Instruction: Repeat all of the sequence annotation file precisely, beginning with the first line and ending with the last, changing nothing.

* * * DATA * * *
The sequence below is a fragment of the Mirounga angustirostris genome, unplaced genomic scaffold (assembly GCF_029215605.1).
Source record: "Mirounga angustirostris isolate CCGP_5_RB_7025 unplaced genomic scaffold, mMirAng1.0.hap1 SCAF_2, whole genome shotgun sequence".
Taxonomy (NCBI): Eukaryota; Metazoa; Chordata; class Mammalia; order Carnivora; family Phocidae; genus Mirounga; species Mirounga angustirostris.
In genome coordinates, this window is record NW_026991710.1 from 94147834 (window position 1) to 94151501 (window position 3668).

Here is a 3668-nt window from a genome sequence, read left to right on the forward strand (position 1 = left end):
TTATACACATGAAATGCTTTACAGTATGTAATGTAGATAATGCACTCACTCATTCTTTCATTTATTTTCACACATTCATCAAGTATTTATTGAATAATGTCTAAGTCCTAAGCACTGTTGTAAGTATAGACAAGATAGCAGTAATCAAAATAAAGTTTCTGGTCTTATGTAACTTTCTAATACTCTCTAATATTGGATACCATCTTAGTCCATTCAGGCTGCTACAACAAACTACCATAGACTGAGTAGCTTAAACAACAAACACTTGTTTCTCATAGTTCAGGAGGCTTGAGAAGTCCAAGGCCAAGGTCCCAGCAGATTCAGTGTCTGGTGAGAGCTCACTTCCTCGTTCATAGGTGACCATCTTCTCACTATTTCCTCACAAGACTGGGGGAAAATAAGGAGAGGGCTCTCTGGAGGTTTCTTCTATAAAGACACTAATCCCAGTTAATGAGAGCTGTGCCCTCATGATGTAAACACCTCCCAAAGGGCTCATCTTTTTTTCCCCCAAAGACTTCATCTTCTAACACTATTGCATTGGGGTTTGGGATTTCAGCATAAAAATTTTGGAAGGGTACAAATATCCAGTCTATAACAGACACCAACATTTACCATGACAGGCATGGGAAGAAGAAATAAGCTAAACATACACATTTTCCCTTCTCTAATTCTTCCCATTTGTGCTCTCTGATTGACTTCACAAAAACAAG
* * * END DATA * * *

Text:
The sequence below is a fragment of the Mirounga angustirostris genome, unplaced genomic scaffold (assembly GCF_029215605.1).
Source record: "Mirounga angustirostris isolate CCGP_5_RB_7025 unplaced genomic scaffold, mMirAng1.0.hap1 SCAF_2, whole genome shotgun sequence".
Taxonomy (NCBI): Eukaryota; Metazoa; Chordata; class Mammalia; order Carnivora; family Phocidae; genus Mirounga; species Mirounga angustirostris.
In genome coordinates, this window is record NW_026991710.1 from 94147834 (window position 1) to 94151501 (window position 3668).

Here is a 3668-nt window from a genome sequence, read left to right on the forward strand (position 1 = left end):
TTATACACATGAAATGCTTTACAGTATGTAATGTAGATAATGCACTCACTCATTCTTTCATTTATTTTCACACATTCATCAAGTATTTATTGAATAATGTCTAAGTCCTAAGCACTGTTGTAAGTATAGACAAGATAGCAGTAATCAAAATAAAGTTTCTGGTCTTATGTAACTTTCTAATACTCTCTAATATTGGATACCATCTTAGTCCATTCAGGCTGCTACAACAAACTACCATAGACTGAGTAGCTTAAACAACAAACACTTGTTTCTCATAGTTCAGGAGGCTTGAGAAGTCCAAGGCCAAGGTCCCAGCAGATTCAGTGTCTGGTGAGAGCTCACTTCCTCGTTCATAGGTGACCATCTTCTCACTATTTCCTCACAAGACTGGGGGAAAATAAGGAGAGGGCTCTCTGGAGGTTTCTTCTATAAAGACACTAATCCCAGTTAATGAGAGCTGTGCCCTCATGATGTAAACACCTCCCAAAGGGCTCATCTTTTTTTCCCCCAAAGACTTCATCTTCTAACACTATTGCATTGGGGTTTGGGATTTCAGCATAAAAATTTTGGAAGGGTACAAATATCCAGTCTATAACAGACACCAACATTTACCATGACAGGCATGGGAAGAAGAAATAAGCTAAACATACACATTTTCCCTTCTCTAATTCTTCCCATTTGTGCTCTCTGATTGACTTCACAAAAACAAG